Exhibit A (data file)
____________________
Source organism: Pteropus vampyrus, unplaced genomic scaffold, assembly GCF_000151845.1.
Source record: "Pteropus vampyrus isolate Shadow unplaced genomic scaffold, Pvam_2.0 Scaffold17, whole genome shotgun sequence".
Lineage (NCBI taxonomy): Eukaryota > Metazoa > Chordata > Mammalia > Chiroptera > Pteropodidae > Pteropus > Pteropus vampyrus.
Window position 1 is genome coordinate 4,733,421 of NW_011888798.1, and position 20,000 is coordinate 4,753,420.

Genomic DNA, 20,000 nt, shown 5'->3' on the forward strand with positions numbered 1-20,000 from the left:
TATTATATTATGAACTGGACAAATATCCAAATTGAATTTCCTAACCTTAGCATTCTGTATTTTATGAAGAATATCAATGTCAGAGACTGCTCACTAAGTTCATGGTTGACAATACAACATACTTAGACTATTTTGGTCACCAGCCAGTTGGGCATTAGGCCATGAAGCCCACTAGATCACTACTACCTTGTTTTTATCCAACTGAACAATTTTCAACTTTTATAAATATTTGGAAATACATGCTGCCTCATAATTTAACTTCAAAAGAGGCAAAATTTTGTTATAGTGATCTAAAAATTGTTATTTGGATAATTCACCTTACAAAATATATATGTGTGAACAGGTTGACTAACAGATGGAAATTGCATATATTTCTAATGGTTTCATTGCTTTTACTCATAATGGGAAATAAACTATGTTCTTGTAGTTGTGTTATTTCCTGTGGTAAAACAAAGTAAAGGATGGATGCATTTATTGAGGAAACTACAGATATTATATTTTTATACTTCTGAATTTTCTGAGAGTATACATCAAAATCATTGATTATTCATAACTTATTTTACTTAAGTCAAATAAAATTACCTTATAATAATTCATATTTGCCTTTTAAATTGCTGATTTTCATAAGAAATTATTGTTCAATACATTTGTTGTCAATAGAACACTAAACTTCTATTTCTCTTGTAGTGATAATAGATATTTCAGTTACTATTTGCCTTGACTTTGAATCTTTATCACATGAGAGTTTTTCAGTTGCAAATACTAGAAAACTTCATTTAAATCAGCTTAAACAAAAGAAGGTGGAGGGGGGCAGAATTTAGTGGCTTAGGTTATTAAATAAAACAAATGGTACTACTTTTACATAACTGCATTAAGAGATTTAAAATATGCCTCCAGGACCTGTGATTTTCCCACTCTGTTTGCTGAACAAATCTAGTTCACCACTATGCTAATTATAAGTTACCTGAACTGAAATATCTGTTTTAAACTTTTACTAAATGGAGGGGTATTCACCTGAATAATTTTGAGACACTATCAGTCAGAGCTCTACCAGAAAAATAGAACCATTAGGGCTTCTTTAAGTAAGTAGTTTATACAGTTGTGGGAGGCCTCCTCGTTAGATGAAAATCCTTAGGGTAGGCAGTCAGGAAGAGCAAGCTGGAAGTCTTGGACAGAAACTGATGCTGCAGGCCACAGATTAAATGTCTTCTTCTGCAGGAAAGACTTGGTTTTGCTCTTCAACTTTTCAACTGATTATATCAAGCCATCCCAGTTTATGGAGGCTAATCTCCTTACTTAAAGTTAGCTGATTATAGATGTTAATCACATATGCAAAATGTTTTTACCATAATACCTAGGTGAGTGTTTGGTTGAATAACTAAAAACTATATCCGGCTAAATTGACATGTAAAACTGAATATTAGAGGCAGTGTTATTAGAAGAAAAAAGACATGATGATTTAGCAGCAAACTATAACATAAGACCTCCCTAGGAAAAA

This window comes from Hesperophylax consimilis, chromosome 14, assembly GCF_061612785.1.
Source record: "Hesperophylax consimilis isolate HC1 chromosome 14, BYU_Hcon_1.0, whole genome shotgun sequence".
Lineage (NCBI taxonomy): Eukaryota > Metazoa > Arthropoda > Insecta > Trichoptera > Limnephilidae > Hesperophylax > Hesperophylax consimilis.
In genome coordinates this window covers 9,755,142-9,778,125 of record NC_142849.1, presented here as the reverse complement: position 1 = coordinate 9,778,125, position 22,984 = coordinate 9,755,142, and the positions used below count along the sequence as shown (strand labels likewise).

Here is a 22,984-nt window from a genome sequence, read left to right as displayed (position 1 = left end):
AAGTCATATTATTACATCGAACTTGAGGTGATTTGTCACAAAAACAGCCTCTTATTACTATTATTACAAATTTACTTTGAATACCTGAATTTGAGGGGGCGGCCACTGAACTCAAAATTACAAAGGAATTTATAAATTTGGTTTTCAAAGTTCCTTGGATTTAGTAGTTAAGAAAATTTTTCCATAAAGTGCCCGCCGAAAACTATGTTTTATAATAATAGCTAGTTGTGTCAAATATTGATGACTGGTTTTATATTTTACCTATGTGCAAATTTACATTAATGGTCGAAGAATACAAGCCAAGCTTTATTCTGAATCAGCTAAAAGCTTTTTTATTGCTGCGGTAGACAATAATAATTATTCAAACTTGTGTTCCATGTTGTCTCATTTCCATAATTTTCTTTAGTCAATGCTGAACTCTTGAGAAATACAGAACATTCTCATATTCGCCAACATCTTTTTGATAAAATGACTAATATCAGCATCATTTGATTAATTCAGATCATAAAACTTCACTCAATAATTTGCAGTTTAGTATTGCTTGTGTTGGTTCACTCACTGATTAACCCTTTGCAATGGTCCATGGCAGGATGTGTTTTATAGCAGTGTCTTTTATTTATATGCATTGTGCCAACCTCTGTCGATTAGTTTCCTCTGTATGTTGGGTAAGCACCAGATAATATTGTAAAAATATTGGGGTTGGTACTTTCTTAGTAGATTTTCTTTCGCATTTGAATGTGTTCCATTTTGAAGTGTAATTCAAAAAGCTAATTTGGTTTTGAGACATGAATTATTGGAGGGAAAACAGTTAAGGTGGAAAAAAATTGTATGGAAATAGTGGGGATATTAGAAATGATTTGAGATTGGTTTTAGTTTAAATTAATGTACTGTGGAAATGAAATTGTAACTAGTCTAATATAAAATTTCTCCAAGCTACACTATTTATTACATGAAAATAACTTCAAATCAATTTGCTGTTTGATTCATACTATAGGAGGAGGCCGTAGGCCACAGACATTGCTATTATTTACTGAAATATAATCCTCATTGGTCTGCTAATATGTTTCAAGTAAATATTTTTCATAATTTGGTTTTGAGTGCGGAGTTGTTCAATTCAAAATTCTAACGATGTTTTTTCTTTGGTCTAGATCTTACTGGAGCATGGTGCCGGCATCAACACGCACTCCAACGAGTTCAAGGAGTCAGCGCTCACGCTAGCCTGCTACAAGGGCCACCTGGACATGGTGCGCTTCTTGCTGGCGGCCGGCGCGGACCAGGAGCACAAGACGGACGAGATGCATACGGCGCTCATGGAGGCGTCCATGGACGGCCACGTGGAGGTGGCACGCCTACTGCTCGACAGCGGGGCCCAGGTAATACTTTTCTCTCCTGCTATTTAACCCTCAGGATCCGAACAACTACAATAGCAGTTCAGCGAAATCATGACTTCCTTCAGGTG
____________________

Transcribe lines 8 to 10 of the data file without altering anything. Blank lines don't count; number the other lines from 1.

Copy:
Source record: "Hesperophylax consimilis isolate HC1 chromosome 14, BYU_Hcon_1.0, whole genome shotgun sequence".
Lineage (NCBI taxonomy): Eukaryota > Metazoa > Arthropoda > Insecta > Trichoptera > Limnephilidae > Hesperophylax > Hesperophylax consimilis.
In genome coordinates this window covers 9,755,142-9,778,125 of record NC_142849.1, presented here as the reverse complement: position 1 = coordinate 9,778,125, position 22,984 = coordinate 9,755,142, and the positions used below count along the sequence as shown (strand labels likewise).